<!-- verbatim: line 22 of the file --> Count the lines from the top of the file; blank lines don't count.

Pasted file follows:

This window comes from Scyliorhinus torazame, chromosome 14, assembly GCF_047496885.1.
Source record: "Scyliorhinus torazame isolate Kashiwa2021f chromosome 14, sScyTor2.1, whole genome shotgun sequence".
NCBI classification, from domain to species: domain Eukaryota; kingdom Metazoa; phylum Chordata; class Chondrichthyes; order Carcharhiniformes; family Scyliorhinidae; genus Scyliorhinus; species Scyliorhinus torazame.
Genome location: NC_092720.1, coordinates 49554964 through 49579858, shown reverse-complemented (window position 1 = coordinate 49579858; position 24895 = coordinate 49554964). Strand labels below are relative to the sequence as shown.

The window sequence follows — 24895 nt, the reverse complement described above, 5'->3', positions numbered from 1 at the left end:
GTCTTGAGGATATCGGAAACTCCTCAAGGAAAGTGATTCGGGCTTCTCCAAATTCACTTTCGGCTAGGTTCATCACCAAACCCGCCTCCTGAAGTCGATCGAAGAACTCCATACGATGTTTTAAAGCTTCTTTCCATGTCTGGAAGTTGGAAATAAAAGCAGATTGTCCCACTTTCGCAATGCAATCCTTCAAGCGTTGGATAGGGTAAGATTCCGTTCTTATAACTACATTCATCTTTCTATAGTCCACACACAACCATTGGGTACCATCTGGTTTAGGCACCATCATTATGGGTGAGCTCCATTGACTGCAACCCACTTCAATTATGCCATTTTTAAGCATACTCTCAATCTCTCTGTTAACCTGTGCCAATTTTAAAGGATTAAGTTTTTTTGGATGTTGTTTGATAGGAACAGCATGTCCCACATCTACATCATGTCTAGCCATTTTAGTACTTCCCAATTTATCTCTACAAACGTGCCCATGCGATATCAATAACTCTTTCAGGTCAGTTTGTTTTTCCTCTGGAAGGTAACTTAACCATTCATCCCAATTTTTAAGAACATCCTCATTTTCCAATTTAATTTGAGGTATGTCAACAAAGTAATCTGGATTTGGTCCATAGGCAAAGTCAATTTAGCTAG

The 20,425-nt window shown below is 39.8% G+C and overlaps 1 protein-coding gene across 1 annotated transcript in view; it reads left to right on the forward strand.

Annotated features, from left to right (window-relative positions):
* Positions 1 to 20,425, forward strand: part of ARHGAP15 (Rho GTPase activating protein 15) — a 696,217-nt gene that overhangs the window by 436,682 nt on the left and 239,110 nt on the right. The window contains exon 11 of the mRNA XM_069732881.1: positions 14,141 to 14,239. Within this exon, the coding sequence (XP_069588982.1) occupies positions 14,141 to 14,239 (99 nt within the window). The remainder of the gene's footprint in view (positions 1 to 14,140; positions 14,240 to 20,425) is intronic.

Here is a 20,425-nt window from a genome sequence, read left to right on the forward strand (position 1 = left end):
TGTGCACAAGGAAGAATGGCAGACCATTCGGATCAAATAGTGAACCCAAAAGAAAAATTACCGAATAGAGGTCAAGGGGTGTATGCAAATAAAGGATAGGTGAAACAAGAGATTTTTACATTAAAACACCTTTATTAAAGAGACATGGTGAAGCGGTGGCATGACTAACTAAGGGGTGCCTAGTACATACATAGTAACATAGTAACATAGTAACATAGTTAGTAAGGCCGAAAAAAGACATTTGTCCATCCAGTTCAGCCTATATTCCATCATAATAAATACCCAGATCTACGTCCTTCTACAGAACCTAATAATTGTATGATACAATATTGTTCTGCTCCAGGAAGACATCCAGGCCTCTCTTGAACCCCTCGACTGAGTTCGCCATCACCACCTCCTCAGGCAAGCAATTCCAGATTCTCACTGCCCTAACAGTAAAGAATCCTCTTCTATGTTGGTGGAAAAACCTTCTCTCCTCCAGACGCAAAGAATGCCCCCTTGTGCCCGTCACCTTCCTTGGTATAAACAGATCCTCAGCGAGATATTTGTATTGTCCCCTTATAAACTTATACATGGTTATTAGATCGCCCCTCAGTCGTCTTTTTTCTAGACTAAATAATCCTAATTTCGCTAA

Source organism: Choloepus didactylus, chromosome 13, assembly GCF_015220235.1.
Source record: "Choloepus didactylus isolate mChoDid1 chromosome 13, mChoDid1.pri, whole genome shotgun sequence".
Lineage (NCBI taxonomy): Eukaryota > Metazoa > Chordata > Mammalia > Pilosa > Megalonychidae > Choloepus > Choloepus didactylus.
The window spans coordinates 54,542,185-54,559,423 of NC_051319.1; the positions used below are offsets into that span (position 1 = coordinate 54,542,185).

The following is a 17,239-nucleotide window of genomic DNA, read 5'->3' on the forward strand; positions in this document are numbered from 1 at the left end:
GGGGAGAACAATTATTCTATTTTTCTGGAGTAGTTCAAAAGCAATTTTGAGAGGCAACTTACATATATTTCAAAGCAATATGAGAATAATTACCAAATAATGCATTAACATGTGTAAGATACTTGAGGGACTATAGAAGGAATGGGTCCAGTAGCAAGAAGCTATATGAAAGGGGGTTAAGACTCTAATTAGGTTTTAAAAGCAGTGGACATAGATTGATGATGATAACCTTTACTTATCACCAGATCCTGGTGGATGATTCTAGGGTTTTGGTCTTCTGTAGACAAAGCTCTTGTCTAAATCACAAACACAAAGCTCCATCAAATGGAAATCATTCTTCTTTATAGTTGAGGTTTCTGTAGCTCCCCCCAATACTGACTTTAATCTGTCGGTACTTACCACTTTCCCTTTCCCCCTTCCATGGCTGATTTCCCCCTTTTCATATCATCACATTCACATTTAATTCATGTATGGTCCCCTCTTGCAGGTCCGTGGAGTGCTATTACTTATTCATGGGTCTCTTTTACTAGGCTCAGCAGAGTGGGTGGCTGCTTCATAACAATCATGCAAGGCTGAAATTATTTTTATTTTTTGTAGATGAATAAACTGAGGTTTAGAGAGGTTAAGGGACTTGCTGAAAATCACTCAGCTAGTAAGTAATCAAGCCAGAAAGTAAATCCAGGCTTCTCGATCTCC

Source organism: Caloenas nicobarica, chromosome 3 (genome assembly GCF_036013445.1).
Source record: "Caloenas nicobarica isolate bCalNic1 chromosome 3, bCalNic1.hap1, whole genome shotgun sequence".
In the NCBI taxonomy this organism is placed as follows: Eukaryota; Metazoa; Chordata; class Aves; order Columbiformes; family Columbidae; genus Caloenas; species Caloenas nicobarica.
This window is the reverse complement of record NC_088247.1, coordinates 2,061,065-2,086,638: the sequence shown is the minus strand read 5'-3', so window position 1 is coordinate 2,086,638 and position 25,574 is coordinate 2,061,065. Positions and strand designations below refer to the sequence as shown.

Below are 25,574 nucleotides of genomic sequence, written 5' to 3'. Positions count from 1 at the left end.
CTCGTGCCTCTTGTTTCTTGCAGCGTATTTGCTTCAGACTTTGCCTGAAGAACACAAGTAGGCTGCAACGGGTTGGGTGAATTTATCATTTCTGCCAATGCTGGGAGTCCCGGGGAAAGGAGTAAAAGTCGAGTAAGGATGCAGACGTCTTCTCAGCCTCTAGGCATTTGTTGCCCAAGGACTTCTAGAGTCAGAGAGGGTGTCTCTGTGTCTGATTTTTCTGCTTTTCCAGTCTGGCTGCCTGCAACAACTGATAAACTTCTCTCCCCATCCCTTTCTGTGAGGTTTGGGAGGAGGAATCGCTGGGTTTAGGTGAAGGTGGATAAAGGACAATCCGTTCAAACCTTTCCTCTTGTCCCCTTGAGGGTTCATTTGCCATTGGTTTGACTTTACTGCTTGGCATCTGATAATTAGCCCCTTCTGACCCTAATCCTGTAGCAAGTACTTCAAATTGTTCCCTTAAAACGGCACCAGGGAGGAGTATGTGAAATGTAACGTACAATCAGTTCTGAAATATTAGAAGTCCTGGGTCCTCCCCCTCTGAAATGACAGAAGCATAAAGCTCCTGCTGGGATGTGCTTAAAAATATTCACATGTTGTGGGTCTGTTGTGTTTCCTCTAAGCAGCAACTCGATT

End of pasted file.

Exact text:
Below are 25,574 nucleotides of genomic sequence, written 5' to 3'. Positions count from 1 at the left end.